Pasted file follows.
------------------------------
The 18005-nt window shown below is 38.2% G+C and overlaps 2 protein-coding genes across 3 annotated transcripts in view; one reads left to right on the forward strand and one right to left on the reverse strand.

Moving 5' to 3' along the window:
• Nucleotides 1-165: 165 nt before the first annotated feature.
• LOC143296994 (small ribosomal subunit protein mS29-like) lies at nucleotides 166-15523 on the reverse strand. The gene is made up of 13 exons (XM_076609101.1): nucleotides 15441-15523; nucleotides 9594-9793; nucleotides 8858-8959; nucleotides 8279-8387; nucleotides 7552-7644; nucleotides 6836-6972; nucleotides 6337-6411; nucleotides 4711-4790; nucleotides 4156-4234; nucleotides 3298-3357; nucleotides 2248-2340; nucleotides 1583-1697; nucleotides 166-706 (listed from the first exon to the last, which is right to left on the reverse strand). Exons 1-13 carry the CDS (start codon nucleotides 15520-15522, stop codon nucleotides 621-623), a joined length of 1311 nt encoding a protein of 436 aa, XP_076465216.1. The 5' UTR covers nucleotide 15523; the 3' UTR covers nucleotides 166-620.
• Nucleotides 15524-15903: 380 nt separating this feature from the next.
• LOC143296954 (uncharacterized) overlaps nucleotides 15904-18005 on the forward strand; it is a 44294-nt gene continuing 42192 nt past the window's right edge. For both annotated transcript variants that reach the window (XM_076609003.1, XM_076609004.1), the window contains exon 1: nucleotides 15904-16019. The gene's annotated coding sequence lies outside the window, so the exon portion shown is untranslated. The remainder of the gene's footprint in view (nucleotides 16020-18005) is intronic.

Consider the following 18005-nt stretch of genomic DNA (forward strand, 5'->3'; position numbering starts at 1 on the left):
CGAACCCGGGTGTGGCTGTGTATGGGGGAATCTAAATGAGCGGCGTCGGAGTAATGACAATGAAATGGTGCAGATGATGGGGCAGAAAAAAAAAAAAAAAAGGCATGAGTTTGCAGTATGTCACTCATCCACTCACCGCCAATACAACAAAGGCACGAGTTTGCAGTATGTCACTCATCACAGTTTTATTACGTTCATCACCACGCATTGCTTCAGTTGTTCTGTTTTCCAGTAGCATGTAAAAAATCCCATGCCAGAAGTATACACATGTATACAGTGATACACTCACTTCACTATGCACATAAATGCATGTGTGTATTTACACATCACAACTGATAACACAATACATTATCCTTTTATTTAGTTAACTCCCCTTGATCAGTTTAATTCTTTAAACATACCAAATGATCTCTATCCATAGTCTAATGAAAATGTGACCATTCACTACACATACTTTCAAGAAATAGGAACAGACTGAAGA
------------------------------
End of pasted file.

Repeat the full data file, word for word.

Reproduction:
The 18005-nt window shown below is 38.2% G+C and overlaps 2 protein-coding genes across 3 annotated transcripts in view; one reads left to right on the forward strand and one right to left on the reverse strand.

Moving 5' to 3' along the window:
• Nucleotides 1-165: 165 nt before the first annotated feature.
• LOC143296994 (small ribosomal subunit protein mS29-like) lies at nucleotides 166-15523 on the reverse strand. The gene is made up of 13 exons (XM_076609101.1): nucleotides 15441-15523; nucleotides 9594-9793; nucleotides 8858-8959; nucleotides 8279-8387; nucleotides 7552-7644; nucleotides 6836-6972; nucleotides 6337-6411; nucleotides 4711-4790; nucleotides 4156-4234; nucleotides 3298-3357; nucleotides 2248-2340; nucleotides 1583-1697; nucleotides 166-706 (listed from the first exon to the last, which is right to left on the reverse strand). Exons 1-13 carry the CDS (start codon nucleotides 15520-15522, stop codon nucleotides 621-623), a joined length of 1311 nt encoding a protein of 436 aa, XP_076465216.1. The 5' UTR covers nucleotide 15523; the 3' UTR covers nucleotides 166-620.
• Nucleotides 15524-15903: 380 nt separating this feature from the next.
• LOC143296954 (uncharacterized) overlaps nucleotides 15904-18005 on the forward strand; it is a 44294-nt gene continuing 42192 nt past the window's right edge. For both annotated transcript variants that reach the window (XM_076609003.1, XM_076609004.1), the window contains exon 1: nucleotides 15904-16019. The gene's annotated coding sequence lies outside the window, so the exon portion shown is untranslated. The remainder of the gene's footprint in view (nucleotides 16020-18005) is intronic.

Consider the following 18005-nt stretch of genomic DNA (forward strand, 5'->3'; position numbering starts at 1 on the left):
CGAACCCGGGTGTGGCTGTGTATGGGGGAATCTAAATGAGCGGCGTCGGAGTAATGACAATGAAATGGTGCAGATGATGGGGCAGAAAAAAAAAAAAAAAAGGCATGAGTTTGCAGTATGTCACTCATCCACTCACCGCCAATACAACAAAGGCACGAGTTTGCAGTATGTCACTCATCACAGTTTTATTACGTTCATCACCACGCATTGCTTCAGTTGTTCTGTTTTCCAGTAGCATGTAAAAAATCCCATGCCAGAAGTATACACATGTATACAGTGATACACTCACTTCACTATGCACATAAATGCATGTGTGTATTTACACATCACAACTGATAACACAATACATTATCCTTTTATTTAGTTAACTCCCCTTGATCAGTTTAATTCTTTAAACATACCAAATGATCTCTATCCATAGTCTAATGAAAATGTGACCATTCACTACACATACTTTCAAGAAATAGGAACAGACTGAAGA